Virginia congressmen denounce D.C. prostitution march


WASHINGTON -- Virginia congressmen expressed outrage Wednesday at the 'almost unbelievable' actions by police in Washington, D.C., who marched two dozen prostitutes from the capital's red-light district into Virginia before setting them free.

Sen. John Warner, R-Va., took the floor of the Senate to call on Mayor Marion Barry and the police chief to 'immediately investigate' the incident, which he called an 'incredible, almost unbelievable episode in law enforcement.'


Police cars with flashing lights were stationed at the front and rear of the unlikely 1.4-mile parade of 24 women in miniskirts and skimpy tops across the 14th Street Bridge to the Virginia line at about 1:30 a.m. Tuesday. Most of the women caught cabs back to Washington and resumed plying their trade, according to The Washington Post.

The incident might have gone unpublicized had not a reporter and a photographer for The Post happened upon the leggy march. A picture of the parade appeared on the front page of Wednesday's newspaper.


Witnesses said no charges were placed against the women but police refused to confirm that information. D.C. police spokeswoman Shannon Cockett would only say the incident was being investigated.

Barry had no immediate comment.

'They just went down and rounded up a bunch of prostitutes and herded them down the steet. If you're charged with criminal conduct, you should be arrested and tried ... that's how we do things around here,' said Rep. Stan Parris, R-Va. 'This is the most bizarre extradition process I've ever heard of.' 'They all had their shoes in their hands and were walking, literally in the middle of the streets,' said Parris, a frequent critic of the nation's capital and its policies. 'You don't walk Americans down the street in normal police activities. It's sort of a strange parade to have at 1:30 in the morning without a parade permit.'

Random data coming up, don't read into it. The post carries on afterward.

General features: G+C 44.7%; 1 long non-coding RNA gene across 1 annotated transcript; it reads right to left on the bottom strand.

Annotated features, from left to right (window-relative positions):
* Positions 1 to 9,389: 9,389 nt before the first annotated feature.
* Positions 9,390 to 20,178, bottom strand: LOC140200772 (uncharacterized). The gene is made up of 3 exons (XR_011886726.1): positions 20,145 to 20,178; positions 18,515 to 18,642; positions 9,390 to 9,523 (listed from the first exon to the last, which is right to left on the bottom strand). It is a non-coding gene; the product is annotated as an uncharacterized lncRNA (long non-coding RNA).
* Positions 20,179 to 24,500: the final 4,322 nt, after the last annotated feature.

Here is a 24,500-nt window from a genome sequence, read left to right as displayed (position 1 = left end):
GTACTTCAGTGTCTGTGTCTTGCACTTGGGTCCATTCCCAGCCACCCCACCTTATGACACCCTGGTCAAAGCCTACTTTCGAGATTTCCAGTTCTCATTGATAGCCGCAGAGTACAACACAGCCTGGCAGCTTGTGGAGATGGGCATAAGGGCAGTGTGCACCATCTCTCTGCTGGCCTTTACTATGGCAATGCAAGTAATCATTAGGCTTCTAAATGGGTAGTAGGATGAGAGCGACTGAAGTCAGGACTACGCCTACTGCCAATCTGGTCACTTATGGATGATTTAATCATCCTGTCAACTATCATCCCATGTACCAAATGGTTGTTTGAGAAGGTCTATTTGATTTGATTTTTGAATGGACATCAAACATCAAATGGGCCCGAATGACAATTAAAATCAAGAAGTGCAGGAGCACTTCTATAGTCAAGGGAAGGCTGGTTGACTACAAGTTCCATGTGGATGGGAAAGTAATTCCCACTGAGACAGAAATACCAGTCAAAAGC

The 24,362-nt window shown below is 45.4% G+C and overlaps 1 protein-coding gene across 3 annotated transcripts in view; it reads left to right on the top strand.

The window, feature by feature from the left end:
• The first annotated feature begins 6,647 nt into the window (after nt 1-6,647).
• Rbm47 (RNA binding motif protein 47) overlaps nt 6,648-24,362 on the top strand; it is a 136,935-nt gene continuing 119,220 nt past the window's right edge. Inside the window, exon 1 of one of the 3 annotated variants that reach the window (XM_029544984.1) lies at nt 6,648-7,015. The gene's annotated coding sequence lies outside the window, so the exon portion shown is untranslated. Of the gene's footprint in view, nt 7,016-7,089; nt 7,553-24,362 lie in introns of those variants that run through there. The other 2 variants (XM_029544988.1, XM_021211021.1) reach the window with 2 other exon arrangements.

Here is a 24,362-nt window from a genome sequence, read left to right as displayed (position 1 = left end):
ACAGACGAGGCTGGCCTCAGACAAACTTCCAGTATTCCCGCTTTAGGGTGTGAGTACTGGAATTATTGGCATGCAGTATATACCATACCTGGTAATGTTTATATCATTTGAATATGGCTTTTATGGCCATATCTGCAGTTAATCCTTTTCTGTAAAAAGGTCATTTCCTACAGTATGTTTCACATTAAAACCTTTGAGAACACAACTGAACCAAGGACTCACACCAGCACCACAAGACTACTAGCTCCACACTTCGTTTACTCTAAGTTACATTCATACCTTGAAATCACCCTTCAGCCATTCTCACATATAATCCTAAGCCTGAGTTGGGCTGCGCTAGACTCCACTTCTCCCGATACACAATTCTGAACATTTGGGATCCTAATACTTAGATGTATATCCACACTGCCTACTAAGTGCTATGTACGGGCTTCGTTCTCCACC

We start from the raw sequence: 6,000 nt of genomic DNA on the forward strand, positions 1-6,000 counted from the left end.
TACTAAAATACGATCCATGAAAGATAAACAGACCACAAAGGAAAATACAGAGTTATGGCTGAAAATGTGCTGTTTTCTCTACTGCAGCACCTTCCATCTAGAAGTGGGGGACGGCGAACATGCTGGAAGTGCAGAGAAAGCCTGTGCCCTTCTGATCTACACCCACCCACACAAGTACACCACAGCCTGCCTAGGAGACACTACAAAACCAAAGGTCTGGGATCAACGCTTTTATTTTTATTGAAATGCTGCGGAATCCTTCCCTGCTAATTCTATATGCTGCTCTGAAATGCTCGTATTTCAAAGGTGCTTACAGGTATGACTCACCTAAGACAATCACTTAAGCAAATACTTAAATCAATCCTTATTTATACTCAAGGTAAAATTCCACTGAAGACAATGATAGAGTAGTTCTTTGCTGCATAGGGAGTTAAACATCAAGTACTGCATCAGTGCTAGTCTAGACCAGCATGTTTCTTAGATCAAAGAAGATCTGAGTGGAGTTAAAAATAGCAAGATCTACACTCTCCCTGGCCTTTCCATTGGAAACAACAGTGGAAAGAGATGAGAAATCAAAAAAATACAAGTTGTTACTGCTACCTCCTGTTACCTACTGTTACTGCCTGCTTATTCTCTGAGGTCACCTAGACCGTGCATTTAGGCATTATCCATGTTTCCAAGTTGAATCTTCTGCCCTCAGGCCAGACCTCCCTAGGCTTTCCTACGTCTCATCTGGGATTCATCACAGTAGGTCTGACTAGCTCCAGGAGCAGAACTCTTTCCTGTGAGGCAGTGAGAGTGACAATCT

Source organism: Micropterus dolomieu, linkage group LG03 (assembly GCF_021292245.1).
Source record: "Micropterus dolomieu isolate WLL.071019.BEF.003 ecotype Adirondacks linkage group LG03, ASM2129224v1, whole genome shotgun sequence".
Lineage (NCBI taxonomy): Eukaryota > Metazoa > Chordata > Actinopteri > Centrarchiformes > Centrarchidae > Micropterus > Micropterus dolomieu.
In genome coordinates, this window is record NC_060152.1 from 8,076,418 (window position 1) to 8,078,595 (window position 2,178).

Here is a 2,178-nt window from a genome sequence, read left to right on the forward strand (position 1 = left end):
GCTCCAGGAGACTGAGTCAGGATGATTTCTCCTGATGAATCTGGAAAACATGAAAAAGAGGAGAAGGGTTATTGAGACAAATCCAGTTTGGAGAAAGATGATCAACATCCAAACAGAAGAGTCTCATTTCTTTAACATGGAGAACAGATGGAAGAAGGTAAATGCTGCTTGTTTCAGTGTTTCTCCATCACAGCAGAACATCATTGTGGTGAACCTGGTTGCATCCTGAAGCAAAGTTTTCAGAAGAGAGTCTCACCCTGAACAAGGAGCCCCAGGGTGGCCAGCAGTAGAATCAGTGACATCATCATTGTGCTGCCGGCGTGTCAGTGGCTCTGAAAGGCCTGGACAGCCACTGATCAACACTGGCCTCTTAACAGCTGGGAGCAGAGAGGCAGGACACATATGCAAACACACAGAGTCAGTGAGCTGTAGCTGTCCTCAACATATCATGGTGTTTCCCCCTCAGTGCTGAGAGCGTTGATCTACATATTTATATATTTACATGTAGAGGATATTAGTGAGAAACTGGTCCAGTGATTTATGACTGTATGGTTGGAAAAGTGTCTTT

One prostitute, who identified herself only as Toni, told The Post that police told the women they were taking them to Virginia and that they would go to jail if they stopped walking.

Warner called the march 'an indignity to the Commonwealth of Virginia.'

'My initial reaction when I learned of this was I didn't think it was for real,' said Arlington County (Va.) Police Chief William Stover. 'I thought I'd heard it all, but you never stop learning.'


Deputy D.C. Police Chief Edward Spurlock, commander of the city's 3rd district -- where the march began -- called Stover to apologize, Stover said.

The AmericanCivil Liberties Union said the action appeared to be illegal.

The district's loitering law was declared unconstitutional in 1968 as a violation of the Fourth Amendment prohibition against unreasonable seizures. Prostitutes are usually charged with disorderly conduct or soliciting for prostitution. 'I think this was either a lark or a kind of bizarre new approach to try to solve an old problem, or just a mistake or administrative nightmare,' said Parris. 'I do believe these ladies, 30 minutes later, were back on the same corner they left.'

Warner said: 'I hope Mayor Barry steps up, faces this one squarely and acts promptly and decisively.'

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